Animals had to contend with parasites shortly after the Cambrian explosion (approximately 541 million years ago), reports a paper in Nature Communications this week. The study finds that ancient brachiopods were parasitized by an organism that probably diverted the brachiopod’s food to itself. The findings represent the oldest known parasite–host relationship identified in the fossil record to date.
Brachiopods are small shell-like marine animals that resemble bivalve molluscs. There are currently approximately 450 species of brachiopods living, but over 12,000 species are known from the fossil record.
Zhifei Zhang and colleagues analysed a fossil population of the Cambrian brachiopod Neobolus wulongqingensis discovered in Yunnan, China, dating from approximately 512 million years ago. They found that many of the brachiopods were encrusted with a tube-dwelling organism on the outside of their shells. Brachiopods encrusted with tubes were significantly smaller and the tubes were aligned with the brachiopod’s own feeding currents. Therefore, Zhang and colleagues suggest that the tube-dwelling organism was a parasite that reduces its host’s fitness by stealing the host’s food (known as a kleptoparasite).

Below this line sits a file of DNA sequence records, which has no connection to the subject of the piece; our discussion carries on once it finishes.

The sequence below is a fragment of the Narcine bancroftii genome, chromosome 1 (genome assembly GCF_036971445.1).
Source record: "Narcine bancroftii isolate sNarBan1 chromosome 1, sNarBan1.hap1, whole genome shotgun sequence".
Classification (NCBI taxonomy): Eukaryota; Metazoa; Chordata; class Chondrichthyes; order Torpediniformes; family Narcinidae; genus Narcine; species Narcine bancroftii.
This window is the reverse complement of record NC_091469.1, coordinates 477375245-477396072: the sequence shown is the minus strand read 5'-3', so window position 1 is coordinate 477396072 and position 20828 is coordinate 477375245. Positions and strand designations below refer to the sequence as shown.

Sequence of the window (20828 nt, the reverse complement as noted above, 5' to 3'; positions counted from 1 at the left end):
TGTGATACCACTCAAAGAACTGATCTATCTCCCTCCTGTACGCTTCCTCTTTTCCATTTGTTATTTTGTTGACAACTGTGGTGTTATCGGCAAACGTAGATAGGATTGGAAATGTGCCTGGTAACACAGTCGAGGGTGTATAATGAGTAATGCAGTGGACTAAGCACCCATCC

Parasitic interactions are difficult to document in the fossil record because most inferences have to be made based on appearance. Here, the authors have assembled rare evidence of not only the appearance of parasitism, but a cost of parasitism as well.